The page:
And with shocking statistics revealing that average 45-year-old woman has been on 61 diets in her lifetime, it seems there is one thing us gals aren't taking into account: men.
A survey into the ups and downs of the female weight cycle uncovered happiness in a relationship (or lack of it) has the most impact on a woman’s size. *gives Atkins the finger and tucks into second portion of carbs*
It sounds too good to be true, but a group of scientists reckon they've figured out how to prevent weight-gain and food cravings - and it involves adding a cookie or a slice of cake to your breakfast. Researchers from Tel Aviv University's Wolfson Medical Center in Israel believe that dieters would have less trouble fighting off pesky hunger pangs throughout the day if they ate a carbohydrate-rich, protein-packed breakfast - with a helping of dessert. Read more here.
Weight may depend as much on when you eat as what, research suggests. The body clock's effect on metabolism could be an overlooked factor driving obesity, say scientists. New evidence from studies of mice suggests that 24-hour snacking, especially at night, can pile on the pounds. Restricting eating to sensible meal times, on the other hand, may help fight the flab - even with big helpings. Read more here.
Japanese inventors have designed a hi-tech (and slightly bonkers) device that claims to help people lose weight - and it involves a pair of 'slimming spectacles' that trick the brain into thinking that food is 50% bigger than it really is. The 'Meta Cookie+' gadget has been developed by a team of researchers from Tokyo University, Japan and was showcased at Tokyo's Digital Content Expo. Read more here.
An American doctor has sparked a potentially dangerous diet trend by creating a drastic, quick fix weight-loss programme that involves the dieter feeding through a nose drip. The 'K-E Diet' (or the Ketogenic Enteral Nutrition diet), created by Florida-based Dr Oliver Di Pietro, promises to shed 20lbs in just 10 days and has so far proved popular with brides-to-be wanting to shift weight leading up to their wedding. Read more here.
According to the author of Six Weeks To OMG: Get Skinnier Than All Your Friends skipping breakfast, drinking coffee and taking cold baths - really help you get thin. Venice A Fulton is well prepared to challenge his critics and says that many health professionals are already on his side. "I've already had doctors say they find it refreshing and useful for them," Fulton told Huffpost Lifestyle. Read more here.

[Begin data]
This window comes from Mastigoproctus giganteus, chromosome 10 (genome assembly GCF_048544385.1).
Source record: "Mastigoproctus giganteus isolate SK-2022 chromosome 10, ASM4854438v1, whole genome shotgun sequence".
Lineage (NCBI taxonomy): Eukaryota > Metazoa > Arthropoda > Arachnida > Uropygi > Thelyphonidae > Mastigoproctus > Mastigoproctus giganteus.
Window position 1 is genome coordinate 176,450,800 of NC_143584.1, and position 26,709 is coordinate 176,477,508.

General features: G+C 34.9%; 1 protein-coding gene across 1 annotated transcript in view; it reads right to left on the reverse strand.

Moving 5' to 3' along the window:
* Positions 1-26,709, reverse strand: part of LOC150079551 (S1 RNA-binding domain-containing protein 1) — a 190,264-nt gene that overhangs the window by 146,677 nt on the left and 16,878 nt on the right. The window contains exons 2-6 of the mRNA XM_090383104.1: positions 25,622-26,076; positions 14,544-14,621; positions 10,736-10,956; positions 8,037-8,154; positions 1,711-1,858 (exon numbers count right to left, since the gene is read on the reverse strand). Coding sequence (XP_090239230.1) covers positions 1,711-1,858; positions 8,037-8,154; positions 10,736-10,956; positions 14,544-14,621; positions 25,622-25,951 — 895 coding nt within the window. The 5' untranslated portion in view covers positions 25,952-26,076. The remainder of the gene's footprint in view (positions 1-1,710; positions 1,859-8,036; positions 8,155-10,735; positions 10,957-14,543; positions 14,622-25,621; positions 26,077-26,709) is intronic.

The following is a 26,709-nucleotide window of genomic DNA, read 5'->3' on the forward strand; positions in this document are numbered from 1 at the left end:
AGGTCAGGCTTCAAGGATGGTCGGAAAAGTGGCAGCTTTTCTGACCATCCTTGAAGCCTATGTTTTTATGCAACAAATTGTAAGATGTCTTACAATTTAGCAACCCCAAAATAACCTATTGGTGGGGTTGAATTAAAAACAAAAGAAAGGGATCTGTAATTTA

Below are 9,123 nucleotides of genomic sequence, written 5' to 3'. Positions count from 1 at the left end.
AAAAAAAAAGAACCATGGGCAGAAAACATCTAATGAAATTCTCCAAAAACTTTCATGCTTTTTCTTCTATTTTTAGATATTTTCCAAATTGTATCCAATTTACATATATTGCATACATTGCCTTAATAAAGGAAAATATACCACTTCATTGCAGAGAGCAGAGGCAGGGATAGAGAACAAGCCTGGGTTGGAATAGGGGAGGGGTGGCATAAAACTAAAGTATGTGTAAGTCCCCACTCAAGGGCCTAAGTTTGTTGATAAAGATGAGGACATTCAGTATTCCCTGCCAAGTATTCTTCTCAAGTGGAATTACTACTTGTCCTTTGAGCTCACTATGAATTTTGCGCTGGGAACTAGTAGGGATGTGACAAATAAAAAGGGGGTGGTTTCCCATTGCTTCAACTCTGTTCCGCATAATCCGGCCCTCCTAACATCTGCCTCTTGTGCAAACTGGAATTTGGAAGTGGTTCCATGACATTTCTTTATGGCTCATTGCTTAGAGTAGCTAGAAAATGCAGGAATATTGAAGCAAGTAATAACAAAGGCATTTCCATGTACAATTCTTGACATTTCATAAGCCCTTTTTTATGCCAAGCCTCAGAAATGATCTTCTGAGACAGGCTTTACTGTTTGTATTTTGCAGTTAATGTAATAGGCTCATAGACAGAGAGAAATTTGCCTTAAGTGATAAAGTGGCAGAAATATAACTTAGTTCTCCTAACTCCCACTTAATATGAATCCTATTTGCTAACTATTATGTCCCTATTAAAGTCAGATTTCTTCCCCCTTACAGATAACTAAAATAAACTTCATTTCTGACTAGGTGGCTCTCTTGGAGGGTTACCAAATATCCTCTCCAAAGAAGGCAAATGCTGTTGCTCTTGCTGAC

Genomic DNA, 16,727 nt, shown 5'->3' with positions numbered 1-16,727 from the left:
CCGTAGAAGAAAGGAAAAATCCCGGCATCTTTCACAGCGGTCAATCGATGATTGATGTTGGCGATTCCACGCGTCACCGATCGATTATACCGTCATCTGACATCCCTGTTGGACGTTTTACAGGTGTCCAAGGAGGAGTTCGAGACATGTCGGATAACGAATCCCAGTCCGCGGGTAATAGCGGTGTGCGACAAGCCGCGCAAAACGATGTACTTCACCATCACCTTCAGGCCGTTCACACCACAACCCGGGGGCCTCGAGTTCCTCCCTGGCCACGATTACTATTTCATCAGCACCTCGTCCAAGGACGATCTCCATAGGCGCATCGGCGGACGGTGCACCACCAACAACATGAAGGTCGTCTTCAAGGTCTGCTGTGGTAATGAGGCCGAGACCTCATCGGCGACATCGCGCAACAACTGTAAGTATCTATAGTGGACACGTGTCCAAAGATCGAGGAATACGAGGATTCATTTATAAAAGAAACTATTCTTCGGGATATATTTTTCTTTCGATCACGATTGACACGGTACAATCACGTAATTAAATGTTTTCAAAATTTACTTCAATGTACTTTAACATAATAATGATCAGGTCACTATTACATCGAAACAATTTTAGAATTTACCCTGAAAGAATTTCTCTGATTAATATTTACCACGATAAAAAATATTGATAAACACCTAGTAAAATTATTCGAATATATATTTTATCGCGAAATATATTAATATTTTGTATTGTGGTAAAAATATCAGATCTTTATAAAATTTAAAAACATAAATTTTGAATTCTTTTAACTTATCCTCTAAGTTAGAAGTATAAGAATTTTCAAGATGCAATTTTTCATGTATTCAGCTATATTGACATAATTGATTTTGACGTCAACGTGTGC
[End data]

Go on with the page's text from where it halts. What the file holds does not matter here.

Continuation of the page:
Almost half (47%) of women gain more weight when in a happy relationship over any other life stage or experience including giving up smoking or even having a child.
The research also revealed that a lack of a steady partner aids weight loss with 27% of women slimming down whilst going through a break up.
Compared to almost half of women just over a third of men (36%) gain weight as a result of being in a happy relationship.
Top ten life experiences that make women gain weight:
Happy relationship: 46%
Post pregnancy: 30%
Unhappy relationship: 28%
Young mum: 8%
Being single: 14%
Breaking up: 12%
Moving house: 12%
“It is well known that eating habits can be influenced by emotions and as a result different life stages can have an impact on someone’s weight. It’s easy to become relaxed when you’re in a happy relationship, where trips to the gym can be easily swapped for takeaways on the sofa and indulgent meals out," explains dietitian Helen Bond, Consultant Dietitian for the ‘123 hello me’ programme.
Top life experiences which cause women to lose weight:
Breaking up with a partner: 27%
Being single: 24%
An unhappy relationship: 21%
Dating a new partner: 19%
Your wedding: 17%
She adds: "But being in a happy relationship can actually make it easier to keep the pounds at bay. You can support and encourage each other to eat healthily and exercise. Having a partner who shares or supports your weight loss goals will spur you on and boost your determination to stick with it, even when your interest and motivation is dwindling.”